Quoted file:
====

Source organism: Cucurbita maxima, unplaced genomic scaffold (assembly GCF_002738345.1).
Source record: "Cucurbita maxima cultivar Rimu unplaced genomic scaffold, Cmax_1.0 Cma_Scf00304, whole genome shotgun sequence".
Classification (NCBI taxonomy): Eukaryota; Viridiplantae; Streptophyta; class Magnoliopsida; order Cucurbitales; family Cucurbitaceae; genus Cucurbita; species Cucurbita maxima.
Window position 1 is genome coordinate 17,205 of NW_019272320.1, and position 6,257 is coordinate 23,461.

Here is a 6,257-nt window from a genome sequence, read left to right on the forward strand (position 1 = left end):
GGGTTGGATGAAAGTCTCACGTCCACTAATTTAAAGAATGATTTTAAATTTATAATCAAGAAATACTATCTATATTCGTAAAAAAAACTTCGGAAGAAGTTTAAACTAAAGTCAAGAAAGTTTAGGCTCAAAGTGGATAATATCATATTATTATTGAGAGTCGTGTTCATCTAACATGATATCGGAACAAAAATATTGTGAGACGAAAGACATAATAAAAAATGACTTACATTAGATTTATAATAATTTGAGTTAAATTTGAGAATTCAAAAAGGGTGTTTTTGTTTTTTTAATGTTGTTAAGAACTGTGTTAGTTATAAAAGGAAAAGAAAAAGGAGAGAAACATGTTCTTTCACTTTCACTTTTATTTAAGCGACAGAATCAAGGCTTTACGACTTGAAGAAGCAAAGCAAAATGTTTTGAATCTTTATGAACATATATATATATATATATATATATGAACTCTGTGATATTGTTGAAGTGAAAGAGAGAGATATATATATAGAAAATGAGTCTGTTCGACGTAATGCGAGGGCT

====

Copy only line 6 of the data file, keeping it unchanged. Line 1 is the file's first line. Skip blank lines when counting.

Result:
GGGTTGGATGAAAGTCTCACGTCCACTAATTTAAAGAATGATTTTAAATTTATAATCAAGAAATACTATCTATATTCGTAAAAAAAACTTCGGAAGAAGTTTAAACTAAAGTCAAGAAAGTTTAGGCTCAAAGTGGATAATATCATATTATTATTGAGAGTCGTGTTCATCTAACATGATATCGGAACAAAAATATTGTGAGACGAAAGACATAATAAAAAATGACTTACATTAGATTTATAATAATTTGAGTTAAATTTGAGAATTCAAAAAGGGTGTTTTTGTTTTTTTAATGTTGTTAAGAACTGTGTTAGTTATAAAAGGAAAAGAAAAAGGAGAGAAACATGTTCTTTCACTTTCACTTTTATTTAAGCGACAGAATCAAGGCTTTACGACTTGAAGAAGCAAAGCAAAATGTTTTGAATCTTTATGAACATATATATATATATATATATATATGAACTCTGTGATATTGTTGAAGTGAAAGAGAGAGATATATATATAGAAAATGAGTCTGTTCGACGTAATGCGAGGGCT